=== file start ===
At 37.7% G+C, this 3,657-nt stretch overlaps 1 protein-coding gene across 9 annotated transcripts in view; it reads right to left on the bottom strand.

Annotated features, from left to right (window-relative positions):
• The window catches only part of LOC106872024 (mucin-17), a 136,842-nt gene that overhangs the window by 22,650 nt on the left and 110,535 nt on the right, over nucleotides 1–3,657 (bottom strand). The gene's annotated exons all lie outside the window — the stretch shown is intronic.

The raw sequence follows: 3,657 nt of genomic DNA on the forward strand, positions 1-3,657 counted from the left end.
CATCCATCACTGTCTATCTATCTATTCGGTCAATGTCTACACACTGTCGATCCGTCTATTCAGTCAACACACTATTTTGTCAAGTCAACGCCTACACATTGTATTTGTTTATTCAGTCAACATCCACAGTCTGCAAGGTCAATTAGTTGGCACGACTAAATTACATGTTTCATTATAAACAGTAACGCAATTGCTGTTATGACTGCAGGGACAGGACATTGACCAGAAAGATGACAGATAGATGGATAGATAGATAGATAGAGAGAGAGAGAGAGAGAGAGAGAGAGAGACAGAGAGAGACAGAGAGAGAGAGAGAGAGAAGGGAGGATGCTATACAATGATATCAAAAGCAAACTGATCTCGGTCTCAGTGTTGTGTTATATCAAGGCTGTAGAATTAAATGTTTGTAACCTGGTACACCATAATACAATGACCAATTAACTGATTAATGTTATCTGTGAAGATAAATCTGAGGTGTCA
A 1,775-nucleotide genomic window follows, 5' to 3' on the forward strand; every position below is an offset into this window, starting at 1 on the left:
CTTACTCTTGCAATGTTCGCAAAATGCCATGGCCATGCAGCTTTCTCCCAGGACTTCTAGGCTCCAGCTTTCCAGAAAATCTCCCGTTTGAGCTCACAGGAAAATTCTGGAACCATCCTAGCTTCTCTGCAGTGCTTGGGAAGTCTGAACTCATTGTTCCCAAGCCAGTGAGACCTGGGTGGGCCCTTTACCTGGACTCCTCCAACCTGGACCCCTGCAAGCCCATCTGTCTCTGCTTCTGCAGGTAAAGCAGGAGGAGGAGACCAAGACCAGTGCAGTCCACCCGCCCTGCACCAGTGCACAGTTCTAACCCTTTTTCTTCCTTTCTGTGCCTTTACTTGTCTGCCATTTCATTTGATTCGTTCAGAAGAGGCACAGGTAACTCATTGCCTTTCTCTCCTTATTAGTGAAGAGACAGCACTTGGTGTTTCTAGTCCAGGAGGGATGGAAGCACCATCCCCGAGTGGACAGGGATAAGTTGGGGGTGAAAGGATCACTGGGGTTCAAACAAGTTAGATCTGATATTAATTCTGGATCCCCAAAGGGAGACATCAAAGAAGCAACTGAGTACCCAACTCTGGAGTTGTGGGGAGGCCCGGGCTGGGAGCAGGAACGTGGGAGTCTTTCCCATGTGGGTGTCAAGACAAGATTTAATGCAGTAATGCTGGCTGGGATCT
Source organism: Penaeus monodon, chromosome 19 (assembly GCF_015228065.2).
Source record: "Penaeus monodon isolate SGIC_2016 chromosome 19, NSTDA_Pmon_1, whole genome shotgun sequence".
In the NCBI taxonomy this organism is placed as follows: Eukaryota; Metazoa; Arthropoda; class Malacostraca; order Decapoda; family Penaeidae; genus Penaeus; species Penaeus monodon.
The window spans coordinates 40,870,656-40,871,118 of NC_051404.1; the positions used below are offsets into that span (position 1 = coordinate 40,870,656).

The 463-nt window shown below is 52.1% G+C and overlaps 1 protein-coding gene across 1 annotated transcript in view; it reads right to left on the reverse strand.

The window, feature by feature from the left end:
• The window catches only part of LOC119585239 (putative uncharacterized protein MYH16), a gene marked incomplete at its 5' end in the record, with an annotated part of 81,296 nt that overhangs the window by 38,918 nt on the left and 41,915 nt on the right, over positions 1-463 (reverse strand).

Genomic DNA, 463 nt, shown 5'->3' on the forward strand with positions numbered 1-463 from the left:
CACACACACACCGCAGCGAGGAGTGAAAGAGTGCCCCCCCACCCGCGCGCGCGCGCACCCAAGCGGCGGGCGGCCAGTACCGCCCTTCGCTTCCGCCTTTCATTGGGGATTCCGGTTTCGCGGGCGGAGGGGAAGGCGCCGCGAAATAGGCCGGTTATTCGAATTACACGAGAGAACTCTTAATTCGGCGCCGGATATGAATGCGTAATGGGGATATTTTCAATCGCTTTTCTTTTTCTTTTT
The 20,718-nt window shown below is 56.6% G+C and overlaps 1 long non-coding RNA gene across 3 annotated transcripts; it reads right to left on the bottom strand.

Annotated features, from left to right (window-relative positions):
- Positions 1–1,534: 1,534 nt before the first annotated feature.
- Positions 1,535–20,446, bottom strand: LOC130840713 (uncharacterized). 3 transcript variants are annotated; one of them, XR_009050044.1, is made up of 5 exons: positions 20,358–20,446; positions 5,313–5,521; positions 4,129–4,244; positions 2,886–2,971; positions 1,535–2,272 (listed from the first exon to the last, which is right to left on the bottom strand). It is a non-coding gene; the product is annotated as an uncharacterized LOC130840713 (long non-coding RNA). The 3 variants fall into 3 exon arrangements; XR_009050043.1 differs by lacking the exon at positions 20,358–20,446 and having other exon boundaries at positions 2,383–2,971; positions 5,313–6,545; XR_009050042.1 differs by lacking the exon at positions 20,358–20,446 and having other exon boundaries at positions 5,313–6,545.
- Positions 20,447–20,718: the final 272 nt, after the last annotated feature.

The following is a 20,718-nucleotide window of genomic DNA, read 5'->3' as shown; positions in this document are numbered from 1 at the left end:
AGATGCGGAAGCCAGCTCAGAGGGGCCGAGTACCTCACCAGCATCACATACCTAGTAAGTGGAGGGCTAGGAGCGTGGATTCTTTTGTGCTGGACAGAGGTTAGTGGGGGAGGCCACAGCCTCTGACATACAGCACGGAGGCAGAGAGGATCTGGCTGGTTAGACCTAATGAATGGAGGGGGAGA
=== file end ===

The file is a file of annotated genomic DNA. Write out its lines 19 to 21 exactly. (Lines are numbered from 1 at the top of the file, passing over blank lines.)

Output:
- Positions 1–1,534: 1,534 nt before the first annotated feature.
- Positions 1,535–20,446, bottom strand: LOC130840713 (uncharacterized). 3 transcript variants are annotated; one of them, XR_009050044.1, is made up of 5 exons: positions 20,358–20,446; positions 5,313–5,521; positions 4,129–4,244; positions 2,886–2,971; positions 1,535–2,272 (listed from the first exon to the last, which is right to left on the bottom strand). It is a non-coding gene; the product is annotated as an uncharacterized LOC130840713 (long non-coding RNA). The 3 variants fall into 3 exon arrangements; XR_009050043.1 differs by lacking the exon at positions 20,358–20,446 and having other exon boundaries at positions 2,383–2,971; positions 5,313–6,545; XR_009050042.1 differs by lacking the exon at positions 20,358–20,446 and having other exon boundaries at positions 5,313–6,545.
- Positions 20,447–20,718: the final 272 nt, after the last annotated feature.